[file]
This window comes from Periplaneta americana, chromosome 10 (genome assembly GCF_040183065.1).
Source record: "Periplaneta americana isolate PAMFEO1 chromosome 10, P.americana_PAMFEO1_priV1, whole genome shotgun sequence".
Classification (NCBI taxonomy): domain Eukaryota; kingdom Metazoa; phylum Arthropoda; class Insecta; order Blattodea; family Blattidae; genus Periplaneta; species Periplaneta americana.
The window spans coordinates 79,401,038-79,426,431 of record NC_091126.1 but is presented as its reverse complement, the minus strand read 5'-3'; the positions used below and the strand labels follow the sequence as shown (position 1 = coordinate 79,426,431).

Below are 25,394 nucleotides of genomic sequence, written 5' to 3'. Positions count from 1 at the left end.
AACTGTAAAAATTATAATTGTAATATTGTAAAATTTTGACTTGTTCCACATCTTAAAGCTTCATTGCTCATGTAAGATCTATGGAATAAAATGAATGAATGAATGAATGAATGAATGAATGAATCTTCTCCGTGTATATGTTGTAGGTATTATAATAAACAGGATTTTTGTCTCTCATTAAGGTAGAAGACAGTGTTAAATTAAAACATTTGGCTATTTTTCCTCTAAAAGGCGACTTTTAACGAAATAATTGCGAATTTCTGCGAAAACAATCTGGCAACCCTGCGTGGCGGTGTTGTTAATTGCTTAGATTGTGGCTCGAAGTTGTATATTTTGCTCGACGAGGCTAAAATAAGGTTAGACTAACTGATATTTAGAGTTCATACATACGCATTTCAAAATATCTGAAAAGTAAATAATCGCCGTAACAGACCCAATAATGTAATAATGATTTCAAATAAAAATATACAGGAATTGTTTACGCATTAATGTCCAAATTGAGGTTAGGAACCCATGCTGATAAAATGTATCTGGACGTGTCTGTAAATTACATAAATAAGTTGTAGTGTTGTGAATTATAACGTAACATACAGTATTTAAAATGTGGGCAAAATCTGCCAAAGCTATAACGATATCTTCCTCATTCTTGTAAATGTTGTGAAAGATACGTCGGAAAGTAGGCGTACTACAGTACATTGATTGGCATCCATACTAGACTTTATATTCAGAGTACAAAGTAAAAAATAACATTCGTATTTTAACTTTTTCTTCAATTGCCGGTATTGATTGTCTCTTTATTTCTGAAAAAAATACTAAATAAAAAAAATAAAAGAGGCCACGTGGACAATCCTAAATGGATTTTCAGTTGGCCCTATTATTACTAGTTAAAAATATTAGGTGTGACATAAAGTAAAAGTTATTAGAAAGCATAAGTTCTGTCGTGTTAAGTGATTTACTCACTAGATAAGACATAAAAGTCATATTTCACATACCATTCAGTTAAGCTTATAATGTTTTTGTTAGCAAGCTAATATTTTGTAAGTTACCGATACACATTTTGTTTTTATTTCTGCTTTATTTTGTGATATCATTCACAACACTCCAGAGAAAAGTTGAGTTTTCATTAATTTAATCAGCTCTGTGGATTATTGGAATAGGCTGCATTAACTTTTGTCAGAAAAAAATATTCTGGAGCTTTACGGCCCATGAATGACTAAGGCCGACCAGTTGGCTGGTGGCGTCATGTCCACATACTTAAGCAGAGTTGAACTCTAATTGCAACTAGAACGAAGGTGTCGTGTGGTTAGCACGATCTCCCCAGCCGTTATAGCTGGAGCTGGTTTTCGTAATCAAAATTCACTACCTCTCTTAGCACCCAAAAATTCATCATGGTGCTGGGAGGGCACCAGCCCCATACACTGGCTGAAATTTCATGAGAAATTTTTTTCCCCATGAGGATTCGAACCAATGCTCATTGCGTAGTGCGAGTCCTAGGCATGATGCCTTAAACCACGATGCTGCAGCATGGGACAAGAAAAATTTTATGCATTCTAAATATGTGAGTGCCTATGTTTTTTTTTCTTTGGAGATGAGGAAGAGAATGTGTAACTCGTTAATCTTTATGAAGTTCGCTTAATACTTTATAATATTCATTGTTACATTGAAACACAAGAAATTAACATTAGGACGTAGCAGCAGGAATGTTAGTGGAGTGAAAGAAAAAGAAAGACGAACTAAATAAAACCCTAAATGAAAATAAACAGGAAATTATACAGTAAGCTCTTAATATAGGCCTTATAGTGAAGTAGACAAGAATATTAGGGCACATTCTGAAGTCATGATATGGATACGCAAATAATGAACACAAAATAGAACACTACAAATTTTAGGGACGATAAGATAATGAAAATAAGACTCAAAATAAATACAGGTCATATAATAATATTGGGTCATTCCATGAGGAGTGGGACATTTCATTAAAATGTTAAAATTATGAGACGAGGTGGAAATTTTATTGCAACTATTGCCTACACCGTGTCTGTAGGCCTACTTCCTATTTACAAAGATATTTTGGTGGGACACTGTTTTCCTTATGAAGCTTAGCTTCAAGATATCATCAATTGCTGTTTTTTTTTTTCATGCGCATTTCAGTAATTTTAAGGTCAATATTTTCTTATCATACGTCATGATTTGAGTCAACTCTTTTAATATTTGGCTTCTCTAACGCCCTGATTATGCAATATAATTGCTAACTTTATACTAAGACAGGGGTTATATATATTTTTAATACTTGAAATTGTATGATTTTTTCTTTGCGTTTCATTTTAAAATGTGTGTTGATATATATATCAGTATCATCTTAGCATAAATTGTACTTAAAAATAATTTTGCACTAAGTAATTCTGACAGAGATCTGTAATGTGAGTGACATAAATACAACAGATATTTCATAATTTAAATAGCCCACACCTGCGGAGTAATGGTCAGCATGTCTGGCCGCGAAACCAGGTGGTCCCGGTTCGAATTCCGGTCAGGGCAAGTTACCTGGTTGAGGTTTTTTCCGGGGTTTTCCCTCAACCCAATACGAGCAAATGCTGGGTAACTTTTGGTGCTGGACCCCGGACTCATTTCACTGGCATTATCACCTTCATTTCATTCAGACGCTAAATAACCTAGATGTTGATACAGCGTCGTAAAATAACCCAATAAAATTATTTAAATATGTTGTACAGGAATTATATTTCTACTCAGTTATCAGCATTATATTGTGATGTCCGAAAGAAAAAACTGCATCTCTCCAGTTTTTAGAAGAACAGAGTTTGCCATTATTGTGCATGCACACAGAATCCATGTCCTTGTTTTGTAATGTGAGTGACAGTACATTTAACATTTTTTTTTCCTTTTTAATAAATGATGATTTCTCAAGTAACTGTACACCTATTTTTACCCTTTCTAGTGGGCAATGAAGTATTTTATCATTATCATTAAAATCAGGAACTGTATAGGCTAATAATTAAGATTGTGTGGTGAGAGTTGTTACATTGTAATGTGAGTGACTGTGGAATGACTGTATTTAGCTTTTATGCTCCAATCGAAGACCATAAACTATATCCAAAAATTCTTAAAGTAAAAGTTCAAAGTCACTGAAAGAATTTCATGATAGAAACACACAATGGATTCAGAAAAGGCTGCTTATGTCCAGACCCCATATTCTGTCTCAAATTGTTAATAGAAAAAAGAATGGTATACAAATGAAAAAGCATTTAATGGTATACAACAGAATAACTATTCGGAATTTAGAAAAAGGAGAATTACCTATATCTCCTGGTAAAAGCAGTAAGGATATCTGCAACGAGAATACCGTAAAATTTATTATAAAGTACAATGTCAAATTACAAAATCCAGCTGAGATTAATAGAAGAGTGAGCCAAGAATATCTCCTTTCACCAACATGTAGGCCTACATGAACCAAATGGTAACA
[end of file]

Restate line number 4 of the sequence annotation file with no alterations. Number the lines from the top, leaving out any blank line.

The window spans coordinates 79,401,038-79,426,431 of record NC_091126.1 but is presented as its reverse complement, the minus strand read 5'-3'; the positions used below and the strand labels follow the sequence as shown (position 1 = coordinate 79,426,431).